Tuesday, March 30, 2010

Maman Brigitte and the quest for love

In general, when you work as a spiritual counselor, one of the most frequent questions is the one for romance. Whether tarot cards or past life readings, astrology or alter building, my friends and clients want to know how to find romance. And sure enough, that was the second question for Bridget's Fire. How to find love, Onnen?

Well, we have to do some hermeneutics before approaching love. Romanticized love is one the cornerstones of a racist and heteropatriarchy. Can't get equal pay for equal work? Well, fall in lu-uve. Can't find decent childcare at an affordable price? Fall in lu-uve. Have no health care? Losing your home? Harassed by your boss at work? Fall in lu-uve. Love, that heterosexual construct of capitalism, is offered as a cure-all for all sexist and racist and homophobic and poverty ills of our society.

Yet, love as a force of revolution, acknowledged as such in most tarot decks anyway, is also an important reality. Strip the ideology of white, sexy hunks and wealthy Mr. Darcy's, and you are left with a force that moves mountains.

My friend, seeking advice on romance, has left abusive husbands and fought for her two autistic children. She has stormed through courts protecting her children, and the force of love has pushed her from teenage mom to amazing African American career woman with two master's degrees. Now she wants to try a romance without violence, and wants to know how to find it. And good for her.

Here is where hermeneutics again is useful. I am as fond of the pornography-named-romance novels as anyone, but like watching television, I tread the genre carefully. Yes sexy werewolves fall into heroines' laps in my favorite books, yet in real life full moons do not werewolf romance make. And for all the fun interspecies orgies in the hotter female pornography genre out there, hot sex isn't always as easy as dancing naked under a full moon.

Indeed, I would suggest that "romance" is another word for female pornography, and as my guy friends (gay and straight) point out, they don't confuse porn with real world relationships. One dude stated that he does not expect hot babes to lust after him like the porn he enjoys, and so why do women expect their romances to imitate Twilight and that ilk?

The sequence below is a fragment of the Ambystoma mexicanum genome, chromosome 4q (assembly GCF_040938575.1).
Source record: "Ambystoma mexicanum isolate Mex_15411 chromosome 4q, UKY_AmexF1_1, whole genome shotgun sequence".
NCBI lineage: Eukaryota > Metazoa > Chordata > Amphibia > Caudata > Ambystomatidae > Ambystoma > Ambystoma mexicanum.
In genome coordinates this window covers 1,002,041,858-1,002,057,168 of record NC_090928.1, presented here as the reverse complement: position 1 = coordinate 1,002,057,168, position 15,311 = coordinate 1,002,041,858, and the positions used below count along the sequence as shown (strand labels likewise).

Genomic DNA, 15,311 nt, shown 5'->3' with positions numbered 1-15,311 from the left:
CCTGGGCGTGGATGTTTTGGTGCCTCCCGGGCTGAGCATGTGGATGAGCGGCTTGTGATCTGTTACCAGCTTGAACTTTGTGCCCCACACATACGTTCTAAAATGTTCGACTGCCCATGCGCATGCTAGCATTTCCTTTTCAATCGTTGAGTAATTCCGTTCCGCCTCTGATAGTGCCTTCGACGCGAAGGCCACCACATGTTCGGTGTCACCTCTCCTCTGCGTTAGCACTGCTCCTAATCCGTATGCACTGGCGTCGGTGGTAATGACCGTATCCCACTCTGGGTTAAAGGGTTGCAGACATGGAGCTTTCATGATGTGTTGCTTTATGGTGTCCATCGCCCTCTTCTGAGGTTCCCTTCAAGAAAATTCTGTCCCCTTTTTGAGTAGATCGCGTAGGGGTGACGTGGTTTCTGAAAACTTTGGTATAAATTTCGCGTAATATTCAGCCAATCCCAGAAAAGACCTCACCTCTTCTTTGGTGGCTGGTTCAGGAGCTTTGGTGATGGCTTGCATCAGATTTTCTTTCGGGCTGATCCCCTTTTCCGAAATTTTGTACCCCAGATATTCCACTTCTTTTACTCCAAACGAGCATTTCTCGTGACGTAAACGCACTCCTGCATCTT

Hmmmm. Good question.

I am going to suggest thinking about and questioning "love" as an important, indeed essential element, of finding right relationships. Given the sexist mess that love-as-ideology is in our culture, I want to push wise women and men to use more thinking time for establishing relationships, and less feeling. My friend is an admirable case in point. That brilliant mind of hers needs to establish as many guidelines and rules for her dating life as she does for her wonderful children, and for her own professional life.

My friend, however, had others object when I pushed her to write down minimum standards and guidelines for romantic relationships. Sure, what I suggest isn't pretty, romantic, or being swept away - and good for that. Instead I want to encourage sweeping away dangerous ideas that keep women and men hurting more than I want what I have called female porn/romance. Real life, including witchcraft, Christianity, paganism, and any other religious endeavor, requires work.

Which leads me to Maman Brigitte. More than Saint Bridget, or the Irish Goddess Bridget so often depicted with flowing blonde hair by new age pagans, Maman Brigitte is a patron voudou saint of graveyards. Go to Maman Brigitte and you are calling on endings, on deaths, on passing. She is a perfect deva for chopping away heterosexist and racist ideas about love. Yet, Maman Brigitte is also a guardian and protector. For my friend and others starting out into the world of dating, a strong protector can't hurt.

Now my devoutly Christian friend worries about creating alters to a voudou orishe. That is fine.

To call on Maman Brigitte one doesn't have to follow voudou, Catholocism or any other pagan/new age path. I urged my friend to create a meditation space, and to offer the spirit of Maman Brigitte's protection a daily cup of tea, or some written dedications and guidelines for the guys she wants to date. A few coins never hurt. A picture of her current crush is good.

In no way does an alter of meditation take away from church or prayer time. In general, I have never found saints, Goddesses, orishes, devas, spirits, or deities at all upset about meditating. And meditating on putting sexism into any graveyard, while calling for a spirit of protection, is a great daily practice.

1 comment:

  1. A college roommate once pointed out that you can substitute the word "drug" wherever the word "love" appears in popular music and the lyrics make just as much (and sometimes more) sense. Definitely casts cultural notions of "love" in a very different light.

    Sonia Johnson is another woman whose thoughts about "love" tend to strip it of glamour (in the old sense of a spell of illusion). She tackles social constructs (such as "love") that deeply affect our personal lives in both *The Ship That Sailed into the Living Room* and *Out of This World*.

    Thanks for reminding us to take off the blinders we've been fitted with since childhood. They have a tendency to slip back on when we're not paying attention.